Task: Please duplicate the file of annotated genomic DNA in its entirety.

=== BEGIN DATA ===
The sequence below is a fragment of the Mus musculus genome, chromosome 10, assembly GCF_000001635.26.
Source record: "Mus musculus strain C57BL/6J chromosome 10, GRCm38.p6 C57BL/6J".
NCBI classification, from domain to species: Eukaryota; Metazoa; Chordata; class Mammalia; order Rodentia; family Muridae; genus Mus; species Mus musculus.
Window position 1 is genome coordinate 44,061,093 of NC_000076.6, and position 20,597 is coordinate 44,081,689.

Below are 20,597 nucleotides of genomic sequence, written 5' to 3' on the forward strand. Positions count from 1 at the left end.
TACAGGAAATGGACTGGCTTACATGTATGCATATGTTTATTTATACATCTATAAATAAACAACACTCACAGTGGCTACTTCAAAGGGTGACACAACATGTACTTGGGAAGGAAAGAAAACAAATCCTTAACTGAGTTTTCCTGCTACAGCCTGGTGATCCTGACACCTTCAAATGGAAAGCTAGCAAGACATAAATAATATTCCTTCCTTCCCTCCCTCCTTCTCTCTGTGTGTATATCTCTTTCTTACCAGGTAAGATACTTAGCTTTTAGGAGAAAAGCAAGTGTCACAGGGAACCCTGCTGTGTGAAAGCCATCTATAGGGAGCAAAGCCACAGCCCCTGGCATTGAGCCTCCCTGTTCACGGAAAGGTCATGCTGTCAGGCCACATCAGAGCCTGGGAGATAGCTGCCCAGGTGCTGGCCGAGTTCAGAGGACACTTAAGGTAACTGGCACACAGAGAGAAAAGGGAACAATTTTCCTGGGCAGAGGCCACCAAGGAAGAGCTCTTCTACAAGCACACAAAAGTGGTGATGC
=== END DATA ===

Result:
The sequence below is a fragment of the Mus musculus genome, chromosome 10, assembly GCF_000001635.26.
Source record: "Mus musculus strain C57BL/6J chromosome 10, GRCm38.p6 C57BL/6J".
NCBI classification, from domain to species: Eukaryota; Metazoa; Chordata; class Mammalia; order Rodentia; family Muridae; genus Mus; species Mus musculus.
Window position 1 is genome coordinate 44,061,093 of NC_000076.6, and position 20,597 is coordinate 44,081,689.

Below are 20,597 nucleotides of genomic sequence, written 5' to 3' on the forward strand. Positions count from 1 at the left end.
TACAGGAAATGGACTGGCTTACATGTATGCATATGTTTATTTATACATCTATAAATAAACAACACTCACAGTGGCTACTTCAAAGGGTGACACAACATGTACTTGGGAAGGAAAGAAAACAAATCCTTAACTGAGTTTTCCTGCTACAGCCTGGTGATCCTGACACCTTCAAATGGAAAGCTAGCAAGACATAAATAATATTCCTTCCTTCCCTCCCTCCTTCTCTCTGTGTGTATATCTCTTTCTTACCAGGTAAGATACTTAGCTTTTAGGAGAAAAGCAAGTGTCACAGGGAACCCTGCTGTGTGAAAGCCATCTATAGGGAGCAAAGCCACAGCCCCTGGCATTGAGCCTCCCTGTTCACGGAAAGGTCATGCTGTCAGGCCACATCAGAGCCTGGGAGATAGCTGCCCAGGTGCTGGCCGAGTTCAGAGGACACTTAAGGTAACTGGCACACAGAGAGAAAAGGGAACAATTTTCCTGGGCAGAGGCCACCAAGGAAGAGCTCTTCTACAAGCACACAAAAGTGGTGATGC